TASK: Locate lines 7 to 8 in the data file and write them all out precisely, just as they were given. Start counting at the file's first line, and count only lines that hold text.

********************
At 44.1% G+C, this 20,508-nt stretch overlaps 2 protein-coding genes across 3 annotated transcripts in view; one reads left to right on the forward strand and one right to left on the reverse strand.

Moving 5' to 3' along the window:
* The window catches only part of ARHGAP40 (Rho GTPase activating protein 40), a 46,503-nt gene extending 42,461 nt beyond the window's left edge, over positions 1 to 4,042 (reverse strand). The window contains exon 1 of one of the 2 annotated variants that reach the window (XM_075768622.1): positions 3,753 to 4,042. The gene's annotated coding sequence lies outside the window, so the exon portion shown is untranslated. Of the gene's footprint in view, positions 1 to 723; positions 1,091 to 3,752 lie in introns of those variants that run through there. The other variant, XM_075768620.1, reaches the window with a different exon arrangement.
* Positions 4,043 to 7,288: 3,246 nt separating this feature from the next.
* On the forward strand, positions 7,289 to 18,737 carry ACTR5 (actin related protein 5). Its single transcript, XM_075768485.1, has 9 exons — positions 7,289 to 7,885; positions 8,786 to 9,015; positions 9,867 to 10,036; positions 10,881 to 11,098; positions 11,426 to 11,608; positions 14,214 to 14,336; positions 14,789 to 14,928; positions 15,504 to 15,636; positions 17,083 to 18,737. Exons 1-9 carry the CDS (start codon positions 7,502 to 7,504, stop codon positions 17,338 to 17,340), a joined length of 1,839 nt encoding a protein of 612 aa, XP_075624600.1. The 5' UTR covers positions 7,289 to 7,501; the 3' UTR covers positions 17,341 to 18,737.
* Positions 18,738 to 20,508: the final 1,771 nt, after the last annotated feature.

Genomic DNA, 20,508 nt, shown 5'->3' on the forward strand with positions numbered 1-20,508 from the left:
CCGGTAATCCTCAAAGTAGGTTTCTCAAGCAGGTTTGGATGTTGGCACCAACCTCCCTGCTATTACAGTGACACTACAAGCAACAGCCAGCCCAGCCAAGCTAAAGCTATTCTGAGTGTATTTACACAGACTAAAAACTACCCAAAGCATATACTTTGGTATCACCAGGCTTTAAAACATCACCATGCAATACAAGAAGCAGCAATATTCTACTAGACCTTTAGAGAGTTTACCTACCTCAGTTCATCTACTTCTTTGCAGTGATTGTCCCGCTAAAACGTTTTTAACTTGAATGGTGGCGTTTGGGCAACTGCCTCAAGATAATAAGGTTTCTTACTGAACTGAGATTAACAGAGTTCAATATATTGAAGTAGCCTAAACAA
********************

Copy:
Genomic DNA, 20,508 nt, shown 5'->3' on the forward strand with positions numbered 1-20,508 from the left:
CCGGTAATCCTCAAAGTAGGTTTCTCAAGCAGGTTTGGATGTTGGCACCAACCTCCCTGCTATTACAGTGACACTACAAGCAACAGCCAGCCCAGCCAAGCTAAAGCTATTCTGAGTGTATTTACACAGACTAAAAACTACCCAAAGCATATACTTTGGTATCACCAGGCTTTAAAACATCACCATGCAATACAAGAAGCAGCAATATTCTACTAGACCTTTAGAGAGTTTACCTACCTCAGTTCATCTACTTCTTTGCAGTGATTGTCCCGCTAAAACGTTTTTAACTTGAATGGTGGCGTTTGGGCAACTGCCTCAAGATAATAAGGTTTCTTACTGAACTGAGATTAACAGAGTTCAATATATTGAAGTAGCCTAAACAA